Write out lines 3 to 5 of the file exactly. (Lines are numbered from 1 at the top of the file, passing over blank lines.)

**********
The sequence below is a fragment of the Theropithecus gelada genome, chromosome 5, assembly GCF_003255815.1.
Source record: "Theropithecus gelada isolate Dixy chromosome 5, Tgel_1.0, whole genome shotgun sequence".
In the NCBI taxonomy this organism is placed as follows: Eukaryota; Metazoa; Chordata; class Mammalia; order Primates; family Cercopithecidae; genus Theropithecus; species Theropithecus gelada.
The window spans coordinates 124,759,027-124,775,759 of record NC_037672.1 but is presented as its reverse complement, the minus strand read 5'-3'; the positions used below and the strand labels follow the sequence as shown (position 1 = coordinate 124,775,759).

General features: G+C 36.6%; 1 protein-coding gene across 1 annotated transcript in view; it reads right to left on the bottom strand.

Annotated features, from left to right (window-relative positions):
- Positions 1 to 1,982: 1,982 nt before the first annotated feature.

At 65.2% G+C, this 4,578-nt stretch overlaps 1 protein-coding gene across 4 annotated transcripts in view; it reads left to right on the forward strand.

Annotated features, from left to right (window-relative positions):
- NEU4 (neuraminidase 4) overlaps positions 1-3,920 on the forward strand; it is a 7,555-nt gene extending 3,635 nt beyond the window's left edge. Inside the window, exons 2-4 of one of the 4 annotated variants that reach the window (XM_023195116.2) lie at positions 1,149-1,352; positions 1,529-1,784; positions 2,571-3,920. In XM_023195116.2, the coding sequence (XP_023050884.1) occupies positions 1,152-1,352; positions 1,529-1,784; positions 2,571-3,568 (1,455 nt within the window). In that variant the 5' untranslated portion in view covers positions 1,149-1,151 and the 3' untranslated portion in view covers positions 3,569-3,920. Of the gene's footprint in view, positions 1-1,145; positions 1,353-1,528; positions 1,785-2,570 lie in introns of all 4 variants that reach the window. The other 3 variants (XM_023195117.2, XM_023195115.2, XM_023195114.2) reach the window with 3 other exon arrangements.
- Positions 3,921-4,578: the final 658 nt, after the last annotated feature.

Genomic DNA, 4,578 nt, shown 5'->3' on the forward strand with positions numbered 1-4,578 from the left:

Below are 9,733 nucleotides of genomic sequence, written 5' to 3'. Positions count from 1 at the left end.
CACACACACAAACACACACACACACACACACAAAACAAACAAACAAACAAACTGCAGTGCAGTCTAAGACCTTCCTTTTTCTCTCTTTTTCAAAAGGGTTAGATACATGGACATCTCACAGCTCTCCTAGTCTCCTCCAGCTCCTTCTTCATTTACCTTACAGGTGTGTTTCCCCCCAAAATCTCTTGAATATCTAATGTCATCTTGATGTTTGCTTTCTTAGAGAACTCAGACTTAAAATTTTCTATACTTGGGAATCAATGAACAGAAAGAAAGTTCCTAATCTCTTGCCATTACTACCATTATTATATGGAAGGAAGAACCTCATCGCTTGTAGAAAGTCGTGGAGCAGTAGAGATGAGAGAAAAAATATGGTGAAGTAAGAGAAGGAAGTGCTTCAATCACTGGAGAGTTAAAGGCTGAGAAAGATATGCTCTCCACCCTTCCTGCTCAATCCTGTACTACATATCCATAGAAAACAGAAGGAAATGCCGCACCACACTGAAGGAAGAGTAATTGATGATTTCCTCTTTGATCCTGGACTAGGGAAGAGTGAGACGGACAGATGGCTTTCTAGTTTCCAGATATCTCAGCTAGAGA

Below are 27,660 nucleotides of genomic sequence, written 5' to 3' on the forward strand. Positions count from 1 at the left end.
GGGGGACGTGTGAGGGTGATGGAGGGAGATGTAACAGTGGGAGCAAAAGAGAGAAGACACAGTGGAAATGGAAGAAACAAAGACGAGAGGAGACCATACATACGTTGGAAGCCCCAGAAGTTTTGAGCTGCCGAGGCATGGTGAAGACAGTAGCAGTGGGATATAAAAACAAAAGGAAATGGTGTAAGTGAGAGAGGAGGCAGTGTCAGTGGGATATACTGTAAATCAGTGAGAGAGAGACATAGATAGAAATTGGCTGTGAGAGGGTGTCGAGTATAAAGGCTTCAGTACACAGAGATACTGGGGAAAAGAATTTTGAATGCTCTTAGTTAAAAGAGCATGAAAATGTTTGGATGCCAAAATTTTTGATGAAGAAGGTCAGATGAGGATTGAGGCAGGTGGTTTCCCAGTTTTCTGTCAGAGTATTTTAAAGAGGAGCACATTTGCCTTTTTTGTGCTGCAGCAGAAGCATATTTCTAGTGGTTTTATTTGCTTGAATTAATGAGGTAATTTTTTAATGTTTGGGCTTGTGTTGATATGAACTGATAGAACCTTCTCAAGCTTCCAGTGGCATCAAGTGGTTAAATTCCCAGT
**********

In the NCBI taxonomy this organism is placed as follows: Eukaryota; Metazoa; Chordata; class Mammalia; order Primates; family Cercopithecidae; genus Theropithecus; species Theropithecus gelada.
The window spans coordinates 124,759,027-124,775,759 of record NC_037672.1 but is presented as its reverse complement, the minus strand read 5'-3'; the positions used below and the strand labels follow the sequence as shown (position 1 = coordinate 124,775,759).

General features: G+C 36.6%; 1 protein-coding gene across 1 annotated transcript in view; it reads right to left on the bottom strand.